There are many different fertilizers for flowering plants that you can purchase. Still, a liquid (water-soluble) fertilizer is ideal because they are easily absorbed by plant roots and spread throughout the soil more quickly.
My preference is a liquid seaweed extract. Always water the plant first, then fertilize with the liquid fertilizer.
A fertilizer for tomatoes is a good one for fuchsias or any flowering plant or a formula listed as 20-20-20.
To keep your fuchsia healthy and thriving, apply fertilizer every second week during the growing season. Or quarter to half strength every week.
Always follow the instructions on the fertilizer packaging because different brands will have different application rates. Foliar feed onto the leaves as well by sprinkling from above with the watering can rose.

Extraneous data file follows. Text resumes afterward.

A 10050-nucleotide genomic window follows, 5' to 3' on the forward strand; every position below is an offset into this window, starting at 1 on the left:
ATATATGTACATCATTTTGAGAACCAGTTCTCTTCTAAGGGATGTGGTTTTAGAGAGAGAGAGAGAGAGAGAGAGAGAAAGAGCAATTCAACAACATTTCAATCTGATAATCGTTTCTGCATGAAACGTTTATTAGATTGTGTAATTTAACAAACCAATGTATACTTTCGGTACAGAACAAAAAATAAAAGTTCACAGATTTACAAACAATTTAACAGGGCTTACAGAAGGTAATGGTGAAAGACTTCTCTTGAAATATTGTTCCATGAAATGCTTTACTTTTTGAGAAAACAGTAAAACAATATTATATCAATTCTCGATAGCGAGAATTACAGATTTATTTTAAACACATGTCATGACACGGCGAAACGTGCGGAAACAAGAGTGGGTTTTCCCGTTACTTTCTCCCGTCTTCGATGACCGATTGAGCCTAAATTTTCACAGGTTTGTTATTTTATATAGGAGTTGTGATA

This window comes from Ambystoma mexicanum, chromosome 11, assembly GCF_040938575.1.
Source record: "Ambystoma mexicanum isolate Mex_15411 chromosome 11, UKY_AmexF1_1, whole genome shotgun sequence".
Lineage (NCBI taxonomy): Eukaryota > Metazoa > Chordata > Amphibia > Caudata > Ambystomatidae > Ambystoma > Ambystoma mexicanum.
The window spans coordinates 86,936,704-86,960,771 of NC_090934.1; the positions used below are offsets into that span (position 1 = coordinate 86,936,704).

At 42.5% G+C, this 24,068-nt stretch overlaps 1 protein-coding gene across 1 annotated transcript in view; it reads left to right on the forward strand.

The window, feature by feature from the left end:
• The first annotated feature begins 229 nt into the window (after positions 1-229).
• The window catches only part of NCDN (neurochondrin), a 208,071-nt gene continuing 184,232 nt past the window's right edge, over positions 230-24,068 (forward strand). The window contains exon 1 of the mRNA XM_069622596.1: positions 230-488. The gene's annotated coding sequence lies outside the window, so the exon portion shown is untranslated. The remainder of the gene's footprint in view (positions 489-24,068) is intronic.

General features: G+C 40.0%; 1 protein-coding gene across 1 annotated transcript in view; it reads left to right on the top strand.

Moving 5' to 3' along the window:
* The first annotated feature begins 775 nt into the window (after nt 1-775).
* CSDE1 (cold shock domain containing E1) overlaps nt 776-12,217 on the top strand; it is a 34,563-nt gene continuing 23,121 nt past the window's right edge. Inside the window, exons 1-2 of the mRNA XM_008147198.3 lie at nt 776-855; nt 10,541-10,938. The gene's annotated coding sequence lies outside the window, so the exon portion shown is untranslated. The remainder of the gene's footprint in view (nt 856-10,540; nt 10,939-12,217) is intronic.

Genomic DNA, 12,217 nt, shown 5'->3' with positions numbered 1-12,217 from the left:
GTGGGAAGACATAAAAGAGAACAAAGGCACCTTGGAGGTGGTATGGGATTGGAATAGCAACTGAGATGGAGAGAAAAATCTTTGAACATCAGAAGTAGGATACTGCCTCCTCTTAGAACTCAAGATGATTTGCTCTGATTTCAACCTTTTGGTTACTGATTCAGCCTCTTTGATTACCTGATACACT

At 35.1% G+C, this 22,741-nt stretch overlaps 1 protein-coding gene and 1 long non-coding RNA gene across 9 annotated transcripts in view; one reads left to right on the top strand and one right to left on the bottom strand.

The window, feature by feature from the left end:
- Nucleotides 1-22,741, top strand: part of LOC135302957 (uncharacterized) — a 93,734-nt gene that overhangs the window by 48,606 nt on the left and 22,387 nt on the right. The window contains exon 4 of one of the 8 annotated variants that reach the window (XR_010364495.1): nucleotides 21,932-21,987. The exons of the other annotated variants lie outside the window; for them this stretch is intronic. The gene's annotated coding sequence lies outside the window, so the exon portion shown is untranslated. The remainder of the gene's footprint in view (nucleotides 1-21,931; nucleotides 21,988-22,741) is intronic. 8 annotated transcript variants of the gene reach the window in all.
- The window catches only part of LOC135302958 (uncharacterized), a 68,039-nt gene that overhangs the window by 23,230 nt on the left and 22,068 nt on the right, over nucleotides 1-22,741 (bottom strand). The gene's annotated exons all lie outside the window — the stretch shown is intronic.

Stop fertilizing towards the end of summer to slow the growth.
Taking Fushcia Softwood Cuttings
- Fall is an excellent time to take fuchsia cuttings.
- Use the soft growth and not the hard stems.
- Cut just below a node about four inches (10cm) from the growing tip.
- Dip the cutting in a rooting medium.
- Remove all fuchsia flower buds and flowers and lower leaves.
- Insert cutting into medium, covering the lower node.
- Cover with a plastic bag or a lid.
- Place in a well-lit area out of the direct sun an ideal temperature of 70F (21C)
- Check them daily and ensure the soil is kept moist.
- Repot when the roots are about half to one inch (1-2.5cm) long.
- Feed weekly with a very weak solution of organic liquid fertilizer.
How to Revive a Potted Fuchsia Plant